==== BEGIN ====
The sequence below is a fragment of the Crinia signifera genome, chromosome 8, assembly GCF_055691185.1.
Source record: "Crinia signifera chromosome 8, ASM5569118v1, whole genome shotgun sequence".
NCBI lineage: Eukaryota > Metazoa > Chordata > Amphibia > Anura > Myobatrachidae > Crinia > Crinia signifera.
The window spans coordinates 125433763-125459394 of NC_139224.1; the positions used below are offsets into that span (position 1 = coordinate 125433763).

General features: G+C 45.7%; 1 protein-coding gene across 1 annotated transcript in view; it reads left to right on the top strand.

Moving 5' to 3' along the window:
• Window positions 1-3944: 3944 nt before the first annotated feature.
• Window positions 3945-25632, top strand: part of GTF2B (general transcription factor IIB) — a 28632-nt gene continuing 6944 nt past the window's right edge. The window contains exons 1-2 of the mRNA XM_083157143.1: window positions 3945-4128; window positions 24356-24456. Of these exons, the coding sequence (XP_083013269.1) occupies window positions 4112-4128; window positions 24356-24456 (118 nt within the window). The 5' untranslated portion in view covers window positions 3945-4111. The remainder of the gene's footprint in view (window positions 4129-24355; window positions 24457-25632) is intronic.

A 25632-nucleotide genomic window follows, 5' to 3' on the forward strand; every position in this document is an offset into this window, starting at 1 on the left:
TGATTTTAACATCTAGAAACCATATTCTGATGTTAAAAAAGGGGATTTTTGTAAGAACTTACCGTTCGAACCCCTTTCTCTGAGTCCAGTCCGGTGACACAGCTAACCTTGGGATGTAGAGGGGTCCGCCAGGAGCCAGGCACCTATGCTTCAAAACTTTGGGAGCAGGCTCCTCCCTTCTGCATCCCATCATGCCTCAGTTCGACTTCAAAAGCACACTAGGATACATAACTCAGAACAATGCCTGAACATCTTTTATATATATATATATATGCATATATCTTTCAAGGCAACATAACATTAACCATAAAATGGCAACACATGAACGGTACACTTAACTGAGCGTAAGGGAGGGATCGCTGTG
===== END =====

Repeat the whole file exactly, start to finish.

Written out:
The sequence below is a fragment of the Crinia signifera genome, chromosome 8, assembly GCF_055691185.1.
Source record: "Crinia signifera chromosome 8, ASM5569118v1, whole genome shotgun sequence".
NCBI lineage: Eukaryota > Metazoa > Chordata > Amphibia > Anura > Myobatrachidae > Crinia > Crinia signifera.
The window spans coordinates 125433763-125459394 of NC_139224.1; the positions used below are offsets into that span (position 1 = coordinate 125433763).

General features: G+C 45.7%; 1 protein-coding gene across 1 annotated transcript in view; it reads left to right on the top strand.

Moving 5' to 3' along the window:
• Window positions 1-3944: 3944 nt before the first annotated feature.
• Window positions 3945-25632, top strand: part of GTF2B (general transcription factor IIB) — a 28632-nt gene continuing 6944 nt past the window's right edge. The window contains exons 1-2 of the mRNA XM_083157143.1: window positions 3945-4128; window positions 24356-24456. Of these exons, the coding sequence (XP_083013269.1) occupies window positions 4112-4128; window positions 24356-24456 (118 nt within the window). The 5' untranslated portion in view covers window positions 3945-4111. The remainder of the gene's footprint in view (window positions 4129-24355; window positions 24457-25632) is intronic.

A 25632-nucleotide genomic window follows, 5' to 3' on the forward strand; every position in this document is an offset into this window, starting at 1 on the left:
TGATTTTAACATCTAGAAACCATATTCTGATGTTAAAAAAGGGGATTTTTGTAAGAACTTACCGTTCGAACCCCTTTCTCTGAGTCCAGTCCGGTGACACAGCTAACCTTGGGATGTAGAGGGGTCCGCCAGGAGCCAGGCACCTATGCTTCAAAACTTTGGGAGCAGGCTCCTCCCTTCTGCATCCCATCATGCCTCAGTTCGACTTCAAAAGCACACTAGGATACATAACTCAGAACAATGCCTGAACATCTTTTATATATATATATATATGCATATATCTTTCAAGGCAACATAACATTAACCATAAAATGGCAACACATGAACGGTACACTTAACTGAGCGTAAGGGAGGGATCGCTGTG